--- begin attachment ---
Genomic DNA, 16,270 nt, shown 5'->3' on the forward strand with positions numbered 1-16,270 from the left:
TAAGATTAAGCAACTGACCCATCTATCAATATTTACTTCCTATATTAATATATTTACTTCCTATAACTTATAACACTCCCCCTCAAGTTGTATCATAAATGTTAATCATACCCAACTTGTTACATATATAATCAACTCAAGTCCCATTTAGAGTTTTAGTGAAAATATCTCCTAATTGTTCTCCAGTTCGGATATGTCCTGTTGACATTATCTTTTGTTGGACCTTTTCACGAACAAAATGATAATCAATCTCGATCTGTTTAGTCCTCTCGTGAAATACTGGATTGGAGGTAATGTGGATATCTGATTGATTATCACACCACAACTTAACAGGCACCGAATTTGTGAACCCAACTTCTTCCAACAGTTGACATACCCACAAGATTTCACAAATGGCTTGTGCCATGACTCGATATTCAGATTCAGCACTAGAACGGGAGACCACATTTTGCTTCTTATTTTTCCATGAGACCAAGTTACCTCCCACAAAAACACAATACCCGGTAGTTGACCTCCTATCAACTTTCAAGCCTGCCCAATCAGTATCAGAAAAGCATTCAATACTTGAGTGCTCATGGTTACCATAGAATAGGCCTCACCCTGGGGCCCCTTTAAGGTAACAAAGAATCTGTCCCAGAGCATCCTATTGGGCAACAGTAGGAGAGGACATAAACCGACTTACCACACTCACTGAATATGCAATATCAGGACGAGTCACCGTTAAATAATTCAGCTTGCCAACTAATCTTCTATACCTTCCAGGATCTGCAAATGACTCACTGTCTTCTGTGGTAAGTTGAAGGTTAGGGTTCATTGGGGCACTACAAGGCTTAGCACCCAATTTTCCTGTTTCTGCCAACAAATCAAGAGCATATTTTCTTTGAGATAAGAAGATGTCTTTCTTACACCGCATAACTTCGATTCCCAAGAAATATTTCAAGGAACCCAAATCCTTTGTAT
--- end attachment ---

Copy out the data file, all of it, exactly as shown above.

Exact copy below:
Genomic DNA, 16,270 nt, shown 5'->3' on the forward strand with positions numbered 1-16,270 from the left:
TAAGATTAAGCAACTGACCCATCTATCAATATTTACTTCCTATATTAATATATTTACTTCCTATAACTTATAACACTCCCCCTCAAGTTGTATCATAAATGTTAATCATACCCAACTTGTTACATATATAATCAACTCAAGTCCCATTTAGAGTTTTAGTGAAAATATCTCCTAATTGTTCTCCAGTTCGGATATGTCCTGTTGACATTATCTTTTGTTGGACCTTTTCACGAACAAAATGATAATCAATCTCGATCTGTTTAGTCCTCTCGTGAAATACTGGATTGGAGGTAATGTGGATATCTGATTGATTATCACACCACAACTTAACAGGCACCGAATTTGTGAACCCAACTTCTTCCAACAGTTGACATACCCACAAGATTTCACAAATGGCTTGTGCCATGACTCGATATTCAGATTCAGCACTAGAACGGGAGACCACATTTTGCTTCTTATTTTTCCATGAGACCAAGTTACCTCCCACAAAAACACAATACCCGGTAGTTGACCTCCTATCAACTTTCAAGCCTGCCCAATCAGTATCAGAAAAGCATTCAATACTTGAGTGCTCATGGTTACCATAGAATAGGCCTCACCCTGGGGCCCCTTTAAGGTAACAAAGAATCTGTCCCAGAGCATCCTATTGGGCAACAGTAGGAGAGGACATAAACCGACTTACCACACTCACTGAATATGCAATATCAGGACGAGTCACCGTTAAATAATTCAGCTTGCCAACTAATCTTCTATACCTTCCAGGATCTGCAAATGACTCACTGTCTTCTGTGGTAAGTTGAAGGTTAGGGTTCATTGGGGCACTACAAGGCTTAGCACCCAATTTTCCTGTTTCTGCCAACAAATCAAGAGCATATTTTCTTTGAGATAAGAAGATGTCTTTCTTACACCGCATAACTTCGATTCCCAAGAAATATTTCAAGGAACCCAAATCCTTTGTAT